Why Don’t You Play in Hell? Review

Reckless gonzo auteur Sian Sono goes for broke with a film so gleefully deranged and delightfully nonsensical, but with far too much plot and character to keep things fun. At 127 minutes it could lose about 40 minutes of dead weight in the middle entirely at random and not change the outcome of the film’s story. It’s a literal case of a film being too much. The first time I sat through the film it was exhausting, but not without merit. A rewatch offered a lot more to like when noticing small details, but it was also even more tiresome.

A sprawling cult epic in the making and another in a long line of films in the past few years decrying the death of cinema and 35mm film, Sono spins a multarc story based around two warring Yakuza families and how a group of amateur filmmakers who have never done anything with their lives or art (known as The Fuck Bombers) will exploit the rivalry and a doomed romance between a related teenage actress (and former commercial jingle spokesgirl as a child) and a nerd to make “a damn good movie.”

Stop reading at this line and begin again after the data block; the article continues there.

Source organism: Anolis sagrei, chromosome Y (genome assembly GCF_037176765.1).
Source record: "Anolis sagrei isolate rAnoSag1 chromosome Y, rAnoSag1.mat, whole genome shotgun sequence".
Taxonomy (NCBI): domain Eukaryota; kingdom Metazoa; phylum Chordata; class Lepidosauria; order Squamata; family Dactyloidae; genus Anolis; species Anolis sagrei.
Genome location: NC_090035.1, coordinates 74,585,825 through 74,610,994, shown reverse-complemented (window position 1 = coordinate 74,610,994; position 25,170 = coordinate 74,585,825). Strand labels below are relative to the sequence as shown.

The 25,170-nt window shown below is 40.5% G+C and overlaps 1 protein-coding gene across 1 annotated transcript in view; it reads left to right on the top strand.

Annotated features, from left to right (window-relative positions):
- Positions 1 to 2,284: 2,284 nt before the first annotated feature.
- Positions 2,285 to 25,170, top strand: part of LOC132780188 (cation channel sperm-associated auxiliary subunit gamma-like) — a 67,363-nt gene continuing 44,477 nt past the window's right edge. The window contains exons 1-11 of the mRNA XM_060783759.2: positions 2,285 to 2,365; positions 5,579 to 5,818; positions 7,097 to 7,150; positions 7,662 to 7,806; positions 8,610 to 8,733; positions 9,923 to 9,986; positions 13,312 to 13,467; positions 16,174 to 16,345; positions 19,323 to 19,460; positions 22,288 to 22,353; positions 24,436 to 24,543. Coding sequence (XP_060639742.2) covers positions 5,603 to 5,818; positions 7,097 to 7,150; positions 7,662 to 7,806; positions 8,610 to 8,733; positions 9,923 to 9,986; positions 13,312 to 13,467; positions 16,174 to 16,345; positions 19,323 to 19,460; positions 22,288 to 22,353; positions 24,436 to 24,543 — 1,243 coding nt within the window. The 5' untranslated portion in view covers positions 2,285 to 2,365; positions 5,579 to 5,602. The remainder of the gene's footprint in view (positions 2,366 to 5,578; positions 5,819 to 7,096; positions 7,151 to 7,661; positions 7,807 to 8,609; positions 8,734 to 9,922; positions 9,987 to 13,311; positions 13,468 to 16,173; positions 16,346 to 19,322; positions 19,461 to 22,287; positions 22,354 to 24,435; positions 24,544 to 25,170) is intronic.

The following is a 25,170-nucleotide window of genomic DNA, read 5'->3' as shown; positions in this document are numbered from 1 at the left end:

Why Dont You Play in Hell

As a biting artistic statement about how stylistic filmmaking has killed modern Japanese cinema, Sono hits the mark nicely, but he never seems to know when to cut. Some sequences just keep going on and on long after a point has been made without adding anything new. It also tends to forget about the filmmaking crew for a long stretch, which is unwise since they’re the heart of the film and the Yakuza stuff is astoundingly boring and dry. Sono never fully decides if he wants to be serious, satirical, goofball, or nostalgic in any scene he directs. He has always struck me as an interestingly sloppy filmmaker. He clearly has a lot to say, but he never quite figures out how to say it. It’s like having a conversation with someone witty and intelligent who just suddenly up and decides to start humping your couch for no reason before returning to talk about something boring before setting your couch on fire and slapping the shit out of you for no reason. Bits and pieces of that are memorable in hindsight, but being around it for as long as he asks you to be around the material is a chore unless all you care about are those high spots that are peppered through the film as a whole.

Still, the first 30 minutes and the extended grand finale (involving cocaine, rainbows, swords, and one of the most recognizable pieces of music ever created) will be worth it for adventurous viewers. I still wish it worked better as a whole than it does in fits and spurts. It’s certainly the work of a “capital A Artist,” but that doesn’t mean the art is particularly great even with something to say.


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